64. 1) The Nobel Peace Prize is selected by the Norwegian parliament. The Peace and Literature prizes may be political and whacky, but it is two very separate bodies of political whackos that pick them. Also, if you look at Literature prizes for the early 20th century, you will be astounded by the number of Scandinavians You’ve Never Heard Of. So their politics change over time.

    The Norwegians giving the Peace Prize is kind of like if there were a Buffet Peace Prize given by the Canadian parliament. It’s kind of… Peace Prize? U.S. Congress? Are you kidding?

    Sweden has kind of gotten out of the world domination business, but they ain’t never getting their Prize back.

    2) Pauling first got Chemistry, then a Peace Prize. So, if he used his authority to mouth off about stuff, he at least had multiple authorities.

    3) Over the years, Economics Nobels have gone to members of the Austrian School, the Virginia School, and the Chicago School — all free market philosophies and arguably radical ones. Many of the other ones have gone to market-respecting economists or to economists for market-respecting work.

    So, geez, be a good sport. The fact that so many free marketeers get plaudits from Sweden — Sweden! — had been an astonishing dog walking on two legs for decades now. If the electorate gave Libertarians the respect that the Nobel committee gives free-market economists, McCain would be fighting to get included in the debates.

    Ya can’t win ’em all. Plus, as has been noted, the work this was awarded for would not offend most free marketeers.

    That Krugman has chosen to become a blowhard in things he doesn’t know much about, well… to quote a free market friend from college: “Ignorance is rampant. Why? Because it’s almost free.”

    (Since then I’ve realized the ignorance is in fact very expensive, but it has high negative externalities, so the ignorant person has insufficient incentive to stop producing it; the point still stands.)

  65. No, clearly Kristol’s in line for the Peace Prize! 😉

  66. I don’t know anything about Krugman’s research, so I’ll judge his scholarly merits based on whether I agree with his politics.

    I’m sure this is a good way to decide the merits of research.

  67. econ people are more than willing to give Austrians their due.

    ROTFLMAO!!!!

    Whew! Thanks for the laugh! That’s just too funny!

    Kind of like your buddy Krugman did?

    Wonder if he still thinks this way 10 years later, after the tech bubble and the housing bubble bursting have proven him totally wrong again?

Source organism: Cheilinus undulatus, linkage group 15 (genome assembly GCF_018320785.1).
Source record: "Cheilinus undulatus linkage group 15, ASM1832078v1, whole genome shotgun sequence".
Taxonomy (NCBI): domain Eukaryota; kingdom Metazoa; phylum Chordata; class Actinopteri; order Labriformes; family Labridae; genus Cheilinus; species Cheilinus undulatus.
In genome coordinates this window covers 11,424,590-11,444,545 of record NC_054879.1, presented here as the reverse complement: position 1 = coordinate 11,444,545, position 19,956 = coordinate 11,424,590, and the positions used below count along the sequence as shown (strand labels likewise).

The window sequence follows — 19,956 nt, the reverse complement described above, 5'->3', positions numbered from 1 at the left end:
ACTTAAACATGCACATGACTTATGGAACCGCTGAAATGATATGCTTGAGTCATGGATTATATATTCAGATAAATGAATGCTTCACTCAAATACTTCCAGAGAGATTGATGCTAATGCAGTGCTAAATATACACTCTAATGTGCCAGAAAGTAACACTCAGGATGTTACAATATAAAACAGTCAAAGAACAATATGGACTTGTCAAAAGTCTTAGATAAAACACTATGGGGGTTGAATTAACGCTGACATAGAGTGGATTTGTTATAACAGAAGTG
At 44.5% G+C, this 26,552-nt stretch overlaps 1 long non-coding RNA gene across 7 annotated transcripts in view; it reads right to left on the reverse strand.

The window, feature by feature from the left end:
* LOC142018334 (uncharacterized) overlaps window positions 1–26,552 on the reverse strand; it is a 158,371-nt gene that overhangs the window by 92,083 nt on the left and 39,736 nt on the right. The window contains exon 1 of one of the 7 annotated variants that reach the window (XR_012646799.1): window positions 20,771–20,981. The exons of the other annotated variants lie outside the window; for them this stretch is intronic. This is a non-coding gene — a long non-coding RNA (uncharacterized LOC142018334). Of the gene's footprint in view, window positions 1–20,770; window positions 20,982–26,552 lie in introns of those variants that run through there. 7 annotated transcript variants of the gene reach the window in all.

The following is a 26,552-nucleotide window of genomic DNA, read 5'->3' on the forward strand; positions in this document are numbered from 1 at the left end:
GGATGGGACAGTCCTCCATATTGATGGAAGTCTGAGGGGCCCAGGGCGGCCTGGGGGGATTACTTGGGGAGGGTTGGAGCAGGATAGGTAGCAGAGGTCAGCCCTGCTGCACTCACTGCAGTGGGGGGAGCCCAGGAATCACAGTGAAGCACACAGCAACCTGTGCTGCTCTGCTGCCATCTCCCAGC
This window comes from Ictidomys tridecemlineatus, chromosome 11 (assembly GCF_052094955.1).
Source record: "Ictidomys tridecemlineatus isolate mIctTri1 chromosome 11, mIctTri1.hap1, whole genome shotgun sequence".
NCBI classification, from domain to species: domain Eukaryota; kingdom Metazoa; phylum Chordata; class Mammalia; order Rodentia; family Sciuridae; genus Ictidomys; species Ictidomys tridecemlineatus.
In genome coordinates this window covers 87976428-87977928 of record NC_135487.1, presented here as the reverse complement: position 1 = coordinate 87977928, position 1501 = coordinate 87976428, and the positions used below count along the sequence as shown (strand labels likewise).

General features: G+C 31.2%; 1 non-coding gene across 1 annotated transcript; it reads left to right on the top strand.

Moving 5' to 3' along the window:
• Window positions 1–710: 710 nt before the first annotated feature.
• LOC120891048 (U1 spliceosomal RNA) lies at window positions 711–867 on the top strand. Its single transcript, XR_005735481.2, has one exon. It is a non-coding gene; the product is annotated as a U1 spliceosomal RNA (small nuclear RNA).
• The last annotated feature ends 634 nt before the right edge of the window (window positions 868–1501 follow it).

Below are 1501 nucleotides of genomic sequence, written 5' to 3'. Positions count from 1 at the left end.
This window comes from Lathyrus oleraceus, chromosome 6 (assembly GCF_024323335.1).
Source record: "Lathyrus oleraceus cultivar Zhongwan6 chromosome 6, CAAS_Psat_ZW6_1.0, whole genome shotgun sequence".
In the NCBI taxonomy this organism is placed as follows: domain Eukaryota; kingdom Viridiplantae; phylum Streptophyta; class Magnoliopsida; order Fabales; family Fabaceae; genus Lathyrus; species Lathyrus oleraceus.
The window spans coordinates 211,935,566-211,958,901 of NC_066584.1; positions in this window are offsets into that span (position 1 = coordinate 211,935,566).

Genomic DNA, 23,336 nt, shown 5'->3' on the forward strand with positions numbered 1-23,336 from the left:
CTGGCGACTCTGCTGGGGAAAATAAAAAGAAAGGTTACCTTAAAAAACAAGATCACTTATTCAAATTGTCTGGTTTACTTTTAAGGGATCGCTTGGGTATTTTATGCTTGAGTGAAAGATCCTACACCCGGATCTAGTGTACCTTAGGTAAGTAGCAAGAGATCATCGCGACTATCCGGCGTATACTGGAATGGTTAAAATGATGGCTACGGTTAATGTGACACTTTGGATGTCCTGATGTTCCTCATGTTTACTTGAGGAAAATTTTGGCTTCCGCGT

And for all of you who believe that there could be worse choices for this prize, please consider this: Krugman is an extremely high-profile Keynesian who still firmly believes FDR and his New Deal actually saved the country from the Great Depression, instead of severely deepening and lengthening it. He has proposed an even greater New Deal for our current problems.

    With his high profile and new clout this Nobel will give him, he is almost certain to have a high position of influence in the Obama administration in the midst of the credit-fueled economic disaster we find ourselves in. He may even be the architect of a New New Deal, which would guarantee a disastrous global depression and smash what is left of the productive economy. Does anyone still believe there was a worse choice out there? At least some obscure academic would not be in a political position to finish off our tattered economy.

  68. I don’t know anything about Krugman’s research, so I’ll judge his scholarly merits based on whether I agree with his politics.

    I’m sure this is a good way to decide the merits of research.

    To be fair, I knew nothing of Krugman’s earlier work and had the same initial reaction that many people did. THIS HACK?

    I don’t think it’s a stretch to presume that political views and academic work are linked in some significant way.

  69. clingest thou to thou religion, emac. I mean, you’re only hurting yourself.

  70. There comes a point when feigning slack-jawed bafflement at the statement of others ceases to be a way of expressing a point, and reveals itself as actual slack-jawed bafflement.

    Like the 13-year-old who says that everything he doesn’t understand is “gay.”

  71. “I’m sure this is a good way to decide the merits of research.” fortunately, the people on this thread are not in the position of evaluating the merits of economic research. I doubt anyone here – myself inclusive – are qualified. Absent that, I still feel qualified to call him a douche based on his being media whore.

  72. clingest thou to thou religion, …

    Meant you:
    “Cling thee to thy religion, …!”

    or:
    “Clingest thou to thy religion, …?”

    ?

    In either case, teach thyself pronoun declension, ere thou feignest pretension.